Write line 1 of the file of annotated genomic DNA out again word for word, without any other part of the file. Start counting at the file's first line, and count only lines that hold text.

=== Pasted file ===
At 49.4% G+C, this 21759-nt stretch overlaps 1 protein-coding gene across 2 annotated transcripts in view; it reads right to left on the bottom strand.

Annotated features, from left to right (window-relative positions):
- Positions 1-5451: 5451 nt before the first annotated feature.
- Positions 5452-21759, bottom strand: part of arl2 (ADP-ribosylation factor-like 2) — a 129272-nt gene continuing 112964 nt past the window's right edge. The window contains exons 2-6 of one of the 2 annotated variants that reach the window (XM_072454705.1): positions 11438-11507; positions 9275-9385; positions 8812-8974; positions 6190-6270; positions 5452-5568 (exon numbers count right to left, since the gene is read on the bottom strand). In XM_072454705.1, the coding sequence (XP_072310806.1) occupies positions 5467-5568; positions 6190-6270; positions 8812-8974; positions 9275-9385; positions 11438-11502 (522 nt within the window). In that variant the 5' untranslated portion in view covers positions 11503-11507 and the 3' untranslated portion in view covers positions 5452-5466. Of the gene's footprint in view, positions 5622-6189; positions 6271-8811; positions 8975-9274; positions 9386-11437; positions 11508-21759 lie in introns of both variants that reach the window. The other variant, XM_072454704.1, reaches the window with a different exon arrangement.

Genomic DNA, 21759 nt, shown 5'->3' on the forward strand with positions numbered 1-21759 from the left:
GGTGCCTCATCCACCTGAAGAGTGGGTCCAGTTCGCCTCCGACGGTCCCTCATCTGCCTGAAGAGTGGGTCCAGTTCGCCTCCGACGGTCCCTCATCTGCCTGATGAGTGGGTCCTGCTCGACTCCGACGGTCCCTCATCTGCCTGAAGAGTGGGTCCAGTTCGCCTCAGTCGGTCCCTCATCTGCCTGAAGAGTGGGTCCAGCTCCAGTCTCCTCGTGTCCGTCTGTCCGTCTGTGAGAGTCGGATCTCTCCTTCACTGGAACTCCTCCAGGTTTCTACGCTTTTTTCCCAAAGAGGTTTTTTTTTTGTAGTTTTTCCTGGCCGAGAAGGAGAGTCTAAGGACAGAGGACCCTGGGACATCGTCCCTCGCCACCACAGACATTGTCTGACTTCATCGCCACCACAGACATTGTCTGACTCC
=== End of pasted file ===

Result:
At 49.4% G+C, this 21759-nt stretch overlaps 1 protein-coding gene across 2 annotated transcripts in view; it reads right to left on the bottom strand.